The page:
__/ [ Will ] on Sunday 26 February 2006 17:59 \__
> In article <mgt8v151qnb431kgs8fcs3r4apr2qdf1jo@xxxxxxx>,
> contact_info@xxxxxxxxxxxxxxxx says...
>> Will <not.me@xxxxxx> wrote:
>> >Hi Group,
>> >I've been (more or less) lurking on this group for twelve months
>> >or so, and have decided that the time is ripe to try to generate some
>> >income from the interweb thingy :-)
>> >I've got some ideas of some niche markets to attempt to enter,
>> >though only as a "facilitator", rather than buying and selling
>> >directly. I've some potential clients interested in my endeavours, and
>> >being niche markets, the content is going to vary significantly site by
>> >The question then, is is it better to register a non-specific
>> >domain, and run each site as a sort of child site, or is it better to
>> >register each site with a domain related to the site?
>> >My query really comes from the thoughts of a single "umbrella"
>> >site, given time, ought to rank well for a quantity of diverse content
>> >,some of which will be updated fairly regularly - against have numerous
>> >sites, which individually will rank lower, and many of which may not be
>> >updated or added to very frequently.
>> >Any views?
>> Which approach will better serve your potential customers? I'm of the
>> opinion that customers should come first, then seo can be dealt with
>> as a nearly-separate issue. If you are providing a valuable product
>> or service you only need to let those who are seeking you have a few
There is a chicken-and-egg scenario, hug. While I agree that visitors should
(/ideally/) enter a site directly, based on its value, search engines have
become the gateway to the Web and the shopping mall guide or map to most
Any site nowadays needs to be built with search engines in mind, if it ever
intends to 'vacuum' some traffic. The scenario is different, however, with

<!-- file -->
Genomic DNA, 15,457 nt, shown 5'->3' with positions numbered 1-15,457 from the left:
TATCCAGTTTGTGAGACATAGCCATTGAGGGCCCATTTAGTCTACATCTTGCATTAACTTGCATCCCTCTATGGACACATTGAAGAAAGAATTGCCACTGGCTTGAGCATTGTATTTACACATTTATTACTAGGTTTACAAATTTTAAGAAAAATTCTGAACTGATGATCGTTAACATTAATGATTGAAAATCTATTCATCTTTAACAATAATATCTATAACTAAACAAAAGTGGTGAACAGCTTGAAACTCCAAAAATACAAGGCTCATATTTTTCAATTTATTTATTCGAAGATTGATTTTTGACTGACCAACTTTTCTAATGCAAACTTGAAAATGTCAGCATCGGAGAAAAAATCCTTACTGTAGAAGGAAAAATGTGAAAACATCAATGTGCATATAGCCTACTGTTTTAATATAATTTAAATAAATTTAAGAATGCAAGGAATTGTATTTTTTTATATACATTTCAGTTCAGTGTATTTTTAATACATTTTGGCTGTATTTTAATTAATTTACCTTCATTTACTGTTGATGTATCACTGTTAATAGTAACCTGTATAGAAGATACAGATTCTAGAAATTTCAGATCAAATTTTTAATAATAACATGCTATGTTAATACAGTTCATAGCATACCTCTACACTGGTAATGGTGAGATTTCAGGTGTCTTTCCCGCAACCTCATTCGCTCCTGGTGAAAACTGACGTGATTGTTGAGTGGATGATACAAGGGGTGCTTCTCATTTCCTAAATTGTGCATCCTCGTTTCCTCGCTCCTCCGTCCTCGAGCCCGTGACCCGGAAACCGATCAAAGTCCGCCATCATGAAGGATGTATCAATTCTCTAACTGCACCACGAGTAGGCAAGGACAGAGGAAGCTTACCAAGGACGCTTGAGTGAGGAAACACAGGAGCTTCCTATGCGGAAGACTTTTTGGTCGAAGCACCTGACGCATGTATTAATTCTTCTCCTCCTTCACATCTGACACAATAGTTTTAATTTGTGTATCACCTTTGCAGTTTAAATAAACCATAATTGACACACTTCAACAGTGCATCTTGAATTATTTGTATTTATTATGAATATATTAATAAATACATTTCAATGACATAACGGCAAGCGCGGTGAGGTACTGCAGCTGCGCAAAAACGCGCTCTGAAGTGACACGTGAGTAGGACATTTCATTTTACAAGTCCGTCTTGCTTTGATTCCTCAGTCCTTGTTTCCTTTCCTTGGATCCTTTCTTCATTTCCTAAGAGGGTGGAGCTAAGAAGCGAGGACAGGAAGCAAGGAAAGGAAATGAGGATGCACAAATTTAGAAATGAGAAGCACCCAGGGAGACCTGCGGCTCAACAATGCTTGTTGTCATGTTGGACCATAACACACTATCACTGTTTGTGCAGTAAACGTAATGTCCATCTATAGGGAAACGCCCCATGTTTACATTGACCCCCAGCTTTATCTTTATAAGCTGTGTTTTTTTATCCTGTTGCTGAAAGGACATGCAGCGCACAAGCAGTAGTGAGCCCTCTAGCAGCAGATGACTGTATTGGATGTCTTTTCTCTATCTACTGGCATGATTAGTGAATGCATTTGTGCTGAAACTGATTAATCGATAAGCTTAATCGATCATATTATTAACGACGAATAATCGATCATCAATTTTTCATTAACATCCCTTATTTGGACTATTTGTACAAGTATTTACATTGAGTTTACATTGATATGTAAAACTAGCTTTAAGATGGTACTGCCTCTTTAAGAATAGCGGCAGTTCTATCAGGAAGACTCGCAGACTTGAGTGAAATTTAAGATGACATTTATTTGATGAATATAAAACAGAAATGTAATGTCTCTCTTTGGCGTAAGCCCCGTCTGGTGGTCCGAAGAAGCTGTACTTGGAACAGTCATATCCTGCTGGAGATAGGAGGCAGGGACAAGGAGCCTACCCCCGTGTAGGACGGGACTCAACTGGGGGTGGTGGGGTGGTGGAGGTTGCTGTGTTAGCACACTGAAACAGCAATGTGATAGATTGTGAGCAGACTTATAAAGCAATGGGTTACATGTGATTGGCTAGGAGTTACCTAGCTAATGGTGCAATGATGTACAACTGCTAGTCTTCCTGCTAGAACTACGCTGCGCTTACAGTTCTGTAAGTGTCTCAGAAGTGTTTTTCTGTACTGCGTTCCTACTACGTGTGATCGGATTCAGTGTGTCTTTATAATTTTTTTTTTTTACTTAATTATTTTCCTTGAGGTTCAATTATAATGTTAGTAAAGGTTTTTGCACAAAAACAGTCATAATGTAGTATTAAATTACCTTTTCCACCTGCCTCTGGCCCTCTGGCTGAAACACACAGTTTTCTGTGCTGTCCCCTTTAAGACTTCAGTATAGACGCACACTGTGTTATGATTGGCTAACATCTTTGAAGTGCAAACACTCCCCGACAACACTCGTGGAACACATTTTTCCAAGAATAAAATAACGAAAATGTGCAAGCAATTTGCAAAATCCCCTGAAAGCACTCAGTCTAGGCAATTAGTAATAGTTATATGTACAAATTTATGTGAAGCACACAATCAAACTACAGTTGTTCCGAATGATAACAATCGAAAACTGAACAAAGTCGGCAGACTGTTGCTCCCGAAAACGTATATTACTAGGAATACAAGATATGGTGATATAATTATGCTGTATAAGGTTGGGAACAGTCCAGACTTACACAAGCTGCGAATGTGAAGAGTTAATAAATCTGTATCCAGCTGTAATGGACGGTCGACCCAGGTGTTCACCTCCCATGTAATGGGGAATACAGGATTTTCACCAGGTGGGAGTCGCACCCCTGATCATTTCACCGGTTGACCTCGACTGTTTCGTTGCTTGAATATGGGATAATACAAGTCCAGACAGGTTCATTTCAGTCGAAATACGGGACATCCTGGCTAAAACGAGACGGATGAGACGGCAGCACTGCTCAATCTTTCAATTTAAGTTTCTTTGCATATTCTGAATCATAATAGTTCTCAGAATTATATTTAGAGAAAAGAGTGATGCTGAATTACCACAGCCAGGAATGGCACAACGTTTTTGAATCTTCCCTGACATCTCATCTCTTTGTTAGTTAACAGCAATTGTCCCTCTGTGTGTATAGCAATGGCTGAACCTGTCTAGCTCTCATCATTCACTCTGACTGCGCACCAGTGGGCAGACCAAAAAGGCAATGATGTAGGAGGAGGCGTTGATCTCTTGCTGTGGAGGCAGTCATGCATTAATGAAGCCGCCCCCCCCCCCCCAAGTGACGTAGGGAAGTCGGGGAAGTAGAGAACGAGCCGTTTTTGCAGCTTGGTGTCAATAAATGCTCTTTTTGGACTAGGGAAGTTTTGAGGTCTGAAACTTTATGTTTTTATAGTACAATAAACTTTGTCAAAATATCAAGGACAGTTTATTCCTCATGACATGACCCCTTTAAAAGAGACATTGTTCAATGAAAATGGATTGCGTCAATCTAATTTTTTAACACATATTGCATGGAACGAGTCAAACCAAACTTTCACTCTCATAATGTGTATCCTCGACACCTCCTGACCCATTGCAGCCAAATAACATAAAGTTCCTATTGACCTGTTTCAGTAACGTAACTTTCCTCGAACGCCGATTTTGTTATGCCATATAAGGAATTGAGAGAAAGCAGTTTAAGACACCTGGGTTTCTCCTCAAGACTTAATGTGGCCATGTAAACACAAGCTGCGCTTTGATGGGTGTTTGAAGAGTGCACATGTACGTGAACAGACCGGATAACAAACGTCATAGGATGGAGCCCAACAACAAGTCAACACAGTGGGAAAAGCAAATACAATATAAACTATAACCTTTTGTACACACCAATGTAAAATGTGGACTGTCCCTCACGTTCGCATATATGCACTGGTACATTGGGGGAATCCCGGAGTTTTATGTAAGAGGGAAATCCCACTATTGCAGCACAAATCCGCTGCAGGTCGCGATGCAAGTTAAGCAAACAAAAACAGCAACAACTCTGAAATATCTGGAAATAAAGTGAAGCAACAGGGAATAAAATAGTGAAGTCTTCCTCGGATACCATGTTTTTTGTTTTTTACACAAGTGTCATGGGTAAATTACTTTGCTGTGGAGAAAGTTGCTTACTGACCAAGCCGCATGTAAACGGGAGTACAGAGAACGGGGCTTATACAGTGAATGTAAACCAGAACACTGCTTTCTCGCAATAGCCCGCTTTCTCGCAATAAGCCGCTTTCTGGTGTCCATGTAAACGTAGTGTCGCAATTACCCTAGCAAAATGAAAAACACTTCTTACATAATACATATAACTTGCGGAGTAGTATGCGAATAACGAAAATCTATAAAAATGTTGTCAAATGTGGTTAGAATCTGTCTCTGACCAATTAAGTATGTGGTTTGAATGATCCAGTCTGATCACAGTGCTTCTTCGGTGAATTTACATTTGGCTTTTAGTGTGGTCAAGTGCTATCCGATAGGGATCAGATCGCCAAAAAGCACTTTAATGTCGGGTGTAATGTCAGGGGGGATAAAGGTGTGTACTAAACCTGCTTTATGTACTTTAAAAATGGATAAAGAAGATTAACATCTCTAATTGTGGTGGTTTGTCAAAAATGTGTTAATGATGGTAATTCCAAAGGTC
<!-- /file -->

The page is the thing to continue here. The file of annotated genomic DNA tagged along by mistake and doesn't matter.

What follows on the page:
sites that serve a local inter-connected group, like an Intranet or a
> Thanks to all who responded to my query, the replies all made
> sense, and all advise a similar course of action.
> Unfortunately, events have rather overtaken me, and I think I'm
> up a creek without a paddle now :-(
I'll grab another oar and try to shed more light if I can. Answers to most
questions you can find readily on the Web though.
> The first two sites that I put up were on the surface entirely
> unrelated, so I bought related domains for each, and put the pages up.
> Google has cached one and spidered the other, so I feel a bit committed
> to them now.
It is never too later to change your mind. You are stuck deeper in that trap
once people start linking to an unwanted site, when search engines have
crawled and index an entire site, when people's bookmarks point to certain
addresses and so forth.
> Then a guy who one of the sites was "for" (it's one part of a
> concerted effort to increase his sales - (sales commission payments
> only)) then offered his two pence worth, and suggested a very good idea
> which will tie both sites together, and allow hugh potential for
> expansion into the related area.
> So I've now registered the umbrella site - yesterday.
Good move. I suspect you took my advice after all... make sure the daughter
sites are not identical twins though.
> I had considered running each topic of the site on its own
> related domain, and linking each site to the umbrella page, and vice
> versa, with the intent that the umbrella page would outrank (more in
> overall pageviews and serps than pagerank) all of the daughter sites,
> hopefully pushing the umbrella site very high in its ranking.
It cannot do any harm, based on some personal experience. It can actually
make each domain more centred around a particular theme, which in turn makes
it seem more relevant, as a standalone entity.
> So, all in all, I'm bemused, really.
> Any further thoughts?
Not unless you ask for more answers. *smile*
Best wishes and good luck,
Roy S. Schestowitz | "Slashdot is standard-compliant... in Japan"
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